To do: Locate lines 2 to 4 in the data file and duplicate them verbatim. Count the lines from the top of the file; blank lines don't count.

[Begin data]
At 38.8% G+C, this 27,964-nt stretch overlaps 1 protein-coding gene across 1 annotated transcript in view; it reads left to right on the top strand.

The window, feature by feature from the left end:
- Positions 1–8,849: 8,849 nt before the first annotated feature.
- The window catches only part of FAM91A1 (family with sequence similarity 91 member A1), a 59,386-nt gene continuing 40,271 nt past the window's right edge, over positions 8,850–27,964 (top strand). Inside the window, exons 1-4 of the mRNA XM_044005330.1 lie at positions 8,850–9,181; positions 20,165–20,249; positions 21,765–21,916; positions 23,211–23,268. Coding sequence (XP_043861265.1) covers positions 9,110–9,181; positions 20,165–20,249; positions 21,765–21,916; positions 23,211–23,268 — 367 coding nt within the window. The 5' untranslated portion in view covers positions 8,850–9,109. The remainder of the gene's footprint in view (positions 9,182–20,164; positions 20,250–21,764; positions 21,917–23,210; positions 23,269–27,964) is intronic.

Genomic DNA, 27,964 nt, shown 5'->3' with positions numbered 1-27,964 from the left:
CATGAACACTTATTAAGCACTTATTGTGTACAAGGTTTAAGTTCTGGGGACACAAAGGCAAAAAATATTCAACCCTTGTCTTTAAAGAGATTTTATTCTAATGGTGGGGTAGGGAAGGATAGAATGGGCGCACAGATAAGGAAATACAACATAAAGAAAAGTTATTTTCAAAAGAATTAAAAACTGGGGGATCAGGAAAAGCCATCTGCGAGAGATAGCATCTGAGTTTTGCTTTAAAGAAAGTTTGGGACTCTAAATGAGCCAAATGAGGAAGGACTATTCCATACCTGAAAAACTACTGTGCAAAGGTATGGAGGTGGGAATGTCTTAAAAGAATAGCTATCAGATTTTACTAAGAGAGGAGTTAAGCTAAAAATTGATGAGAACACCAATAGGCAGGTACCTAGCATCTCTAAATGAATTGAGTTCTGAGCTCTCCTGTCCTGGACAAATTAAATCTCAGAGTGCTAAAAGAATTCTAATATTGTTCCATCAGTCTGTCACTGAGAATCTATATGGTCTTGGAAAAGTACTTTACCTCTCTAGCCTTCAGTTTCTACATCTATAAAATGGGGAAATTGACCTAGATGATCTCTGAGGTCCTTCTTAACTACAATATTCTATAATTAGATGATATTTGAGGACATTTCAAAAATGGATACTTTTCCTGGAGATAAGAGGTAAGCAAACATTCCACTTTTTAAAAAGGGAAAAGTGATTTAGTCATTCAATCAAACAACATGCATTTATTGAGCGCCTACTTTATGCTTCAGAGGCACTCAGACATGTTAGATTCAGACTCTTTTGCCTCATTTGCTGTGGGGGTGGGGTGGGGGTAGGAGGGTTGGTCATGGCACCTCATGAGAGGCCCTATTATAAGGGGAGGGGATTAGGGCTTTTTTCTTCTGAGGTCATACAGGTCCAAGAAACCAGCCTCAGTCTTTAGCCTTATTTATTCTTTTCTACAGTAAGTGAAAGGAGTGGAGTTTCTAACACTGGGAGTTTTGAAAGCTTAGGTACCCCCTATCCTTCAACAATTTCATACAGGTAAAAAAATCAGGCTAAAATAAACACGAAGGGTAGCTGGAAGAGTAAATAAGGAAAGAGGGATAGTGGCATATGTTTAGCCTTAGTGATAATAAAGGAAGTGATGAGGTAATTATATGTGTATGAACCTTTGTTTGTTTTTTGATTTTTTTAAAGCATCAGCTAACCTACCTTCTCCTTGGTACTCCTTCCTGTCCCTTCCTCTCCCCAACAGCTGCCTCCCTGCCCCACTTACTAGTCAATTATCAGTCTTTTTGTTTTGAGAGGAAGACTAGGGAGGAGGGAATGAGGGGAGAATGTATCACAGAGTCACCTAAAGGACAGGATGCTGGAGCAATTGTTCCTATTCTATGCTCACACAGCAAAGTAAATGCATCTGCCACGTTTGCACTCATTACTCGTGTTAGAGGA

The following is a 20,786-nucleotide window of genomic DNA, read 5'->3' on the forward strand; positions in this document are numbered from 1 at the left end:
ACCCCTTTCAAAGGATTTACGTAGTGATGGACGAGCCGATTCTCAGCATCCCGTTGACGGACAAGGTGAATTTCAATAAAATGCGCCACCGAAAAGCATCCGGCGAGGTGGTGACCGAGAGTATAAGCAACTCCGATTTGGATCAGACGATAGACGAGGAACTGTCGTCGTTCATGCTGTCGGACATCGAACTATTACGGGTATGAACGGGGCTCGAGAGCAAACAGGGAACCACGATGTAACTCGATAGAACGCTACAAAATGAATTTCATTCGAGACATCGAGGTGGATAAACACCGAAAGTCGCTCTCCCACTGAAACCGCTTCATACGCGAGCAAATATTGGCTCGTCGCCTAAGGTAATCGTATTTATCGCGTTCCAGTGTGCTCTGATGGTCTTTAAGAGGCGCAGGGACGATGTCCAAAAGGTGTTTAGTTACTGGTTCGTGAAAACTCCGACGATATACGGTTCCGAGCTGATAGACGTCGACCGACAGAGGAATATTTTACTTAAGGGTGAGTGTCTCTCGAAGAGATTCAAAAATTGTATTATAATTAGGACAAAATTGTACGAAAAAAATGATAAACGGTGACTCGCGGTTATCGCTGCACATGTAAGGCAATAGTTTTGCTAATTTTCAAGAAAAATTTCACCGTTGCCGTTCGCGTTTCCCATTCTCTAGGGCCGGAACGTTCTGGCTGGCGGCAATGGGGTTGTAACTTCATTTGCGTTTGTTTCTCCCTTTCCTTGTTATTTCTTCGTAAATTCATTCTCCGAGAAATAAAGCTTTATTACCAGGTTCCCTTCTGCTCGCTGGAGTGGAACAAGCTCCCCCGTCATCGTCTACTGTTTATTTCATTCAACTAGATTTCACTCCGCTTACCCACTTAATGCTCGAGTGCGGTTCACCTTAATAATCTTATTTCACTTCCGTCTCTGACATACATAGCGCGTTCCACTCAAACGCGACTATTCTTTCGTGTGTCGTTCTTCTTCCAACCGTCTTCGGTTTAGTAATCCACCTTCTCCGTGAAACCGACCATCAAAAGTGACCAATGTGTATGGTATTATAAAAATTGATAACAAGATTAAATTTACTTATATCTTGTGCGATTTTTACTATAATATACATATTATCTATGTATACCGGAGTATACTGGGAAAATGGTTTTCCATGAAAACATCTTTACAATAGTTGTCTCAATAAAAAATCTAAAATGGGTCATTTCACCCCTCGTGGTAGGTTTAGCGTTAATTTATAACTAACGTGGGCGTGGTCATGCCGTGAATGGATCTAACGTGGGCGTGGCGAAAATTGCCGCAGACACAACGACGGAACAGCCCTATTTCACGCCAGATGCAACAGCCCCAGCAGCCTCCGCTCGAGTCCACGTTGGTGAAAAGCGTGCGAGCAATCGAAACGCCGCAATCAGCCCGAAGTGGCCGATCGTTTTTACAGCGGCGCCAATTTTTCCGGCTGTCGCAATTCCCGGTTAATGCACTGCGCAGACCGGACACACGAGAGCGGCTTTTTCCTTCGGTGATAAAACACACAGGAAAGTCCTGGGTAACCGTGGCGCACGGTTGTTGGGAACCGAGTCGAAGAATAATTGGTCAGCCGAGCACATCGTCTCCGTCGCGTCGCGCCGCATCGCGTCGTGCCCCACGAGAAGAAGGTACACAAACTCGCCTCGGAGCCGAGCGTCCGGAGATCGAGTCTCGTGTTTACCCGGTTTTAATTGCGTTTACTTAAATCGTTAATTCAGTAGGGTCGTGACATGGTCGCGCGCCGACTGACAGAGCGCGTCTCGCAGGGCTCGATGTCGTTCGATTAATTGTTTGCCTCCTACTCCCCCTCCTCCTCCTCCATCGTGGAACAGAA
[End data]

The window, feature by feature from the left end:
- Positions 1–8,849: 8,849 nt before the first annotated feature.
- The window catches only part of FAM91A1 (family with sequence similarity 91 member A1), a 59,386-nt gene continuing 40,271 nt past the window's right edge, over positions 8,850–27,964 (top strand). Inside the window, exons 1-4 of the mRNA XM_044005330.1 lie at positions 8,850–9,181; positions 20,165–20,249; positions 21,765–21,916; positions 23,211–23,268. Coding sequence (XP_043861265.1) covers positions 9,110–9,181; positions 20,165–20,249; positions 21,765–21,916; positions 23,211–23,268 — 367 coding nt within the window. The 5' untranslated portion in view covers positions 8,850–9,109. The remainder of the gene's footprint in view (positions 9,182–20,164; positions 20,250–21,764; positions 21,917–23,210; positions 23,269–27,964) is intronic.